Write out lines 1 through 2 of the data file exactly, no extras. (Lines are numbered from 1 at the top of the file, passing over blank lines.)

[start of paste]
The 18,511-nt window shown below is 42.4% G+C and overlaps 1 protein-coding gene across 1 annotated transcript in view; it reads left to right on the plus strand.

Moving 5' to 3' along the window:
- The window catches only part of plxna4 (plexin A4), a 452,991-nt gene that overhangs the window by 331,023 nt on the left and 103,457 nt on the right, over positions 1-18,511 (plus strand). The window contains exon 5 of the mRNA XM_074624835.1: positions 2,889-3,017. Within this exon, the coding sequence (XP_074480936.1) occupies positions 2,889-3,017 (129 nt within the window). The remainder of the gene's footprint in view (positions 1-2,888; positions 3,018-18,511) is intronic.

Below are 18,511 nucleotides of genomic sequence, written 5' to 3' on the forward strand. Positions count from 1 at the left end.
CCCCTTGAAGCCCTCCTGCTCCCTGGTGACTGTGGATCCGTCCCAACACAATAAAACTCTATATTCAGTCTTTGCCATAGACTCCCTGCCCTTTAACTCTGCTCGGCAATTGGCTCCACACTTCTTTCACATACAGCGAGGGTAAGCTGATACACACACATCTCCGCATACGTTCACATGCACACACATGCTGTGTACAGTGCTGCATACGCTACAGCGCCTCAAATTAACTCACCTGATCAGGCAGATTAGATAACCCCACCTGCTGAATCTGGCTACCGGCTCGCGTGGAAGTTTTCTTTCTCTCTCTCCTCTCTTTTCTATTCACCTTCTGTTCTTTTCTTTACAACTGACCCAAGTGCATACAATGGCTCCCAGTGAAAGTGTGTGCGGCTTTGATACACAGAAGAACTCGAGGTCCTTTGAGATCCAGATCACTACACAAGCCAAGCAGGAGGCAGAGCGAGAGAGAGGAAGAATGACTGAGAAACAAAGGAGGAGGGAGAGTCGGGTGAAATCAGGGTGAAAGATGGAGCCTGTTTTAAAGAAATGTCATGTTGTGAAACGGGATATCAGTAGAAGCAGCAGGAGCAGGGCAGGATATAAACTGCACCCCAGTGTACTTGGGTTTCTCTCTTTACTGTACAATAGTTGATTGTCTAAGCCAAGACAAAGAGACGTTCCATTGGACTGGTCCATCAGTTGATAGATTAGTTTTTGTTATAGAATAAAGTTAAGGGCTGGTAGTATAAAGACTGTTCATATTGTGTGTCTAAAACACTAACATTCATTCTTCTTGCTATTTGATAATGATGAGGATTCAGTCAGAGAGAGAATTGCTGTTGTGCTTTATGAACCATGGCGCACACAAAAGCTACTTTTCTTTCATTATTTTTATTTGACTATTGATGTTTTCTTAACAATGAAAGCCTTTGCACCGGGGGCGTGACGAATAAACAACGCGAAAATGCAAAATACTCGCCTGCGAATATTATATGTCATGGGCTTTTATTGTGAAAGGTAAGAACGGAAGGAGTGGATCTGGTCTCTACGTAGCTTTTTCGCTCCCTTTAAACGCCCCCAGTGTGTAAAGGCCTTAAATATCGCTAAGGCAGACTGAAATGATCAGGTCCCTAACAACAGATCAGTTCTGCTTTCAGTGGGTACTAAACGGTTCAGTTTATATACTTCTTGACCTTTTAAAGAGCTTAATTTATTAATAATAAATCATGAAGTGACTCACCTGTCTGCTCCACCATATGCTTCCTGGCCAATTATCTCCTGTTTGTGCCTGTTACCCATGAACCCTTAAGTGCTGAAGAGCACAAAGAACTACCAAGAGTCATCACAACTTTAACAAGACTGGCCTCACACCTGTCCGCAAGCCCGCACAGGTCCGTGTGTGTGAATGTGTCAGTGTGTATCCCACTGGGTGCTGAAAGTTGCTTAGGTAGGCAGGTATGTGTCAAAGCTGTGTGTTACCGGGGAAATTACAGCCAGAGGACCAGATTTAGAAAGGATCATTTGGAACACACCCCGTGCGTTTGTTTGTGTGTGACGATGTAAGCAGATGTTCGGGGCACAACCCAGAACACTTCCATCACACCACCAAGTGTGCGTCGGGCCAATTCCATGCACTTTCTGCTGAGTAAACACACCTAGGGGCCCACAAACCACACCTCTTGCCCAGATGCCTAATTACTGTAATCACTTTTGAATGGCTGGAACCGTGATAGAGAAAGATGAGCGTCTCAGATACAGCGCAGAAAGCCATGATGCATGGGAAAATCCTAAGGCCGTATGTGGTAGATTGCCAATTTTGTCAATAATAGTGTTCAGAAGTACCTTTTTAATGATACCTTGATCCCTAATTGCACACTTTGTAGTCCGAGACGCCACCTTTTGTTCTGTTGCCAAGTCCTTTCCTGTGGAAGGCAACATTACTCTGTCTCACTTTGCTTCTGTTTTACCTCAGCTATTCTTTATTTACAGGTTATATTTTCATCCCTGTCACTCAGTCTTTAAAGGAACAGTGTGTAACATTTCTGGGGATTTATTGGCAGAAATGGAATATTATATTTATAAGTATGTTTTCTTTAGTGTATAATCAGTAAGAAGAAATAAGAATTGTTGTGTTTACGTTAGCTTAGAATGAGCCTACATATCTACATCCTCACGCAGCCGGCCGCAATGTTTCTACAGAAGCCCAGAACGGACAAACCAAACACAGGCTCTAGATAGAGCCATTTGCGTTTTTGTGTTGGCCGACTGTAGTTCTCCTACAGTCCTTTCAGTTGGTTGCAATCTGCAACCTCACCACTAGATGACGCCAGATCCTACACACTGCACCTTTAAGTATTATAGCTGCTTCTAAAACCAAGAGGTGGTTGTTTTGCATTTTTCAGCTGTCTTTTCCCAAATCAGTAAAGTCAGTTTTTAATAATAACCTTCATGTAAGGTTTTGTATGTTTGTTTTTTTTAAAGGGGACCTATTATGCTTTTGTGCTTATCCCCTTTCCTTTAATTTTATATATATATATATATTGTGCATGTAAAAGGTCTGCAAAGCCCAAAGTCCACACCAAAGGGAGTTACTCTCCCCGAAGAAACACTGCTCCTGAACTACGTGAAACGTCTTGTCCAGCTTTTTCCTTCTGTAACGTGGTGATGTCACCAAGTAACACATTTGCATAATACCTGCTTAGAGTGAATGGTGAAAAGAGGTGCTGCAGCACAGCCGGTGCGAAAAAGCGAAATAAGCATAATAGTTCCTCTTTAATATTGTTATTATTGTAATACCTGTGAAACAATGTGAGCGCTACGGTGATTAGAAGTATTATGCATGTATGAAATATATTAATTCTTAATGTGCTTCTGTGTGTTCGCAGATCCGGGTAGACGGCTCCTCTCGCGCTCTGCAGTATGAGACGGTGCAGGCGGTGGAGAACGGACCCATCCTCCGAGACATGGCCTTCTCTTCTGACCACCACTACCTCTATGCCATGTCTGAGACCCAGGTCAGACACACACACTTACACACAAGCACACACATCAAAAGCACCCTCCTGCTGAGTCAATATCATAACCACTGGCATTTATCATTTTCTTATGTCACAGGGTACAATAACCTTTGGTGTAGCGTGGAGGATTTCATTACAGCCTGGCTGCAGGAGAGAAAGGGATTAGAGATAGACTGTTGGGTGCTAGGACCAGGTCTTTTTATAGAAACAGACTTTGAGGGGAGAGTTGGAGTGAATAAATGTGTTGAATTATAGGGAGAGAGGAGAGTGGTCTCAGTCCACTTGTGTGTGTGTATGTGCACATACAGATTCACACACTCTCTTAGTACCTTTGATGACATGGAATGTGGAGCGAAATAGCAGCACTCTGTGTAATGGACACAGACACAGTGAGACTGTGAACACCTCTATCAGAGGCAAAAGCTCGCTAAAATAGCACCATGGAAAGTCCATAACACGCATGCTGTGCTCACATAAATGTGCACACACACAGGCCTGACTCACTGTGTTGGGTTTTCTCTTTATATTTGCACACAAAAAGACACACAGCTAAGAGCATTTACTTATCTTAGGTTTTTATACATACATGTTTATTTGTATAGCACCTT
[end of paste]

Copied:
The 18,511-nt window shown below is 42.4% G+C and overlaps 1 protein-coding gene across 1 annotated transcript in view; it reads left to right on the plus strand.

Moving 5' to 3' along the window: